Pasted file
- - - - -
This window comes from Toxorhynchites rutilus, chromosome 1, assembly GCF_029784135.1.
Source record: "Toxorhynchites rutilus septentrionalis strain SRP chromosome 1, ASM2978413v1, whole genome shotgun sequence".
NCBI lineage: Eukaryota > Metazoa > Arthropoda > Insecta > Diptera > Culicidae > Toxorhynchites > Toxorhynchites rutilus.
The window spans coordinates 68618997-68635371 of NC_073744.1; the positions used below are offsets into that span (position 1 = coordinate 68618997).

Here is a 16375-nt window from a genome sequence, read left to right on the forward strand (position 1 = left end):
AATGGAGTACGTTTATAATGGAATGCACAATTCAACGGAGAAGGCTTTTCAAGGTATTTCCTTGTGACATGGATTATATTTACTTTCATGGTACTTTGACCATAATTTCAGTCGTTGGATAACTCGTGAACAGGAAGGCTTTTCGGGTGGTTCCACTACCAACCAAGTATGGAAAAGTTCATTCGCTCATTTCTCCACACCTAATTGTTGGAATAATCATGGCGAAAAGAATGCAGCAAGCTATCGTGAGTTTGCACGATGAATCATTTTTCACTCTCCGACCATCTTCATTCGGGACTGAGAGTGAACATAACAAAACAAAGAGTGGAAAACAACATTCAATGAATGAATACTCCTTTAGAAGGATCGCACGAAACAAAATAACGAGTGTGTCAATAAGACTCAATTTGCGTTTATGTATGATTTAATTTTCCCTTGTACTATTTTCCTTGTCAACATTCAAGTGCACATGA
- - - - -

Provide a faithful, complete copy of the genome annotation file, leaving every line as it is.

This window comes from Toxorhynchites rutilus, chromosome 1, assembly GCF_029784135.1.
Source record: "Toxorhynchites rutilus septentrionalis strain SRP chromosome 1, ASM2978413v1, whole genome shotgun sequence".
NCBI lineage: Eukaryota > Metazoa > Arthropoda > Insecta > Diptera > Culicidae > Toxorhynchites > Toxorhynchites rutilus.
The window spans coordinates 68618997-68635371 of NC_073744.1; the positions used below are offsets into that span (position 1 = coordinate 68618997).

Here is a 16375-nt window from a genome sequence, read left to right on the forward strand (position 1 = left end):
AATGGAGTACGTTTATAATGGAATGCACAATTCAACGGAGAAGGCTTTTCAAGGTATTTCCTTGTGACATGGATTATATTTACTTTCATGGTACTTTGACCATAATTTCAGTCGTTGGATAACTCGTGAACAGGAAGGCTTTTCGGGTGGTTCCACTACCAACCAAGTATGGAAAAGTTCATTCGCTCATTTCTCCACACCTAATTGTTGGAATAATCATGGCGAAAAGAATGCAGCAAGCTATCGTGAGTTTGCACGATGAATCATTTTTCACTCTCCGACCATCTTCATTCGGGACTGAGAGTGAACATAACAAAACAAAGAGTGGAAAACAACATTCAATGAATGAATACTCCTTTAGAAGGATCGCACGAAACAAAATAACGAGTGTGTCAATAAGACTCAATTTGCGTTTATGTATGATTTAATTTTCCCTTGTACTATTTTCCTTGTCAACATTCAAGTGCACATGA